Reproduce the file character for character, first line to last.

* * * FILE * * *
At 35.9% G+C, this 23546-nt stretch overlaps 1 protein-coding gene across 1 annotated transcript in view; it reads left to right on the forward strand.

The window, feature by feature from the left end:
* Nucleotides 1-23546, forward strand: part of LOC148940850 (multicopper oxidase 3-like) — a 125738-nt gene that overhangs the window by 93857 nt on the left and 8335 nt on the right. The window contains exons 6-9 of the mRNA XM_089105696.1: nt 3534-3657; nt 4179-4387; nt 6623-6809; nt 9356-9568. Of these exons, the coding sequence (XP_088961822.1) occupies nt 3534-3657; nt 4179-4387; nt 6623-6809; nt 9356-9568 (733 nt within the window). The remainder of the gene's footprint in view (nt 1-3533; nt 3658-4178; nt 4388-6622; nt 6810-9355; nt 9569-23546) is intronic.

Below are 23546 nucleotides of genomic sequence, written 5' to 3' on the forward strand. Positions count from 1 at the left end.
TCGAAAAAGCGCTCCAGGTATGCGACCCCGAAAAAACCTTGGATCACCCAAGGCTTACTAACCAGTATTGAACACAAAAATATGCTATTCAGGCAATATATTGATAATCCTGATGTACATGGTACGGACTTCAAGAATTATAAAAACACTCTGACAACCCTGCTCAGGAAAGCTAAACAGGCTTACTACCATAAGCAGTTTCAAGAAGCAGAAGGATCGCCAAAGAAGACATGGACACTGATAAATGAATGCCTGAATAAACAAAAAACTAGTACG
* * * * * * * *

At 35.9% G+C, this 23546-nt stretch overlaps 1 protein-coding gene across 1 annotated transcript in view; it reads left to right on the forward strand.

The window, feature by feature from the left end:
* Nucleotides 1-23546, forward strand: part of LOC148940850 (multicopper oxidase 3-like) — a 125738-nt gene that overhangs the window by 93857 nt on the left and 8335 nt on the right. The window contains exons 6-9 of the mRNA XM_089105696.1: nt 3534-3657; nt 4179-4387; nt 6623-6809; nt 9356-9568. Of these exons, the coding sequence (XP_088961822.1) occupies nt 3534-3657; nt 4179-4387; nt 6623-6809; nt 9356-9568 (733 nt within the window). The remainder of the gene's footprint in view (nt 1-3533; nt 3658-4178; nt 4388-6622; nt 6810-9355; nt 9569-23546) is intronic.

Below are 23546 nucleotides of genomic sequence, written 5' to 3' on the forward strand. Positions count from 1 at the left end.
TCGAAAAAGCGCTCCAGGTATGCGACCCCGAAAAAACCTTGGATCACCCAAGGCTTACTAACCAGTATTGAACACAAAAATATGCTATTCAGGCAATATATTGATAATCCTGATGTACATGGTACGGACTTCAAGAATTATAAAAACACTCTGACAACCCTGCTCAGGAAAGCTAAACAGGCTTACTACCATAAGCAGTTTCAAGAAGCAGAAGGATCGCCAAAGAAGACATGGACACTGATAAATGAATGCCTGAATAAACAAAAAACTAGTACG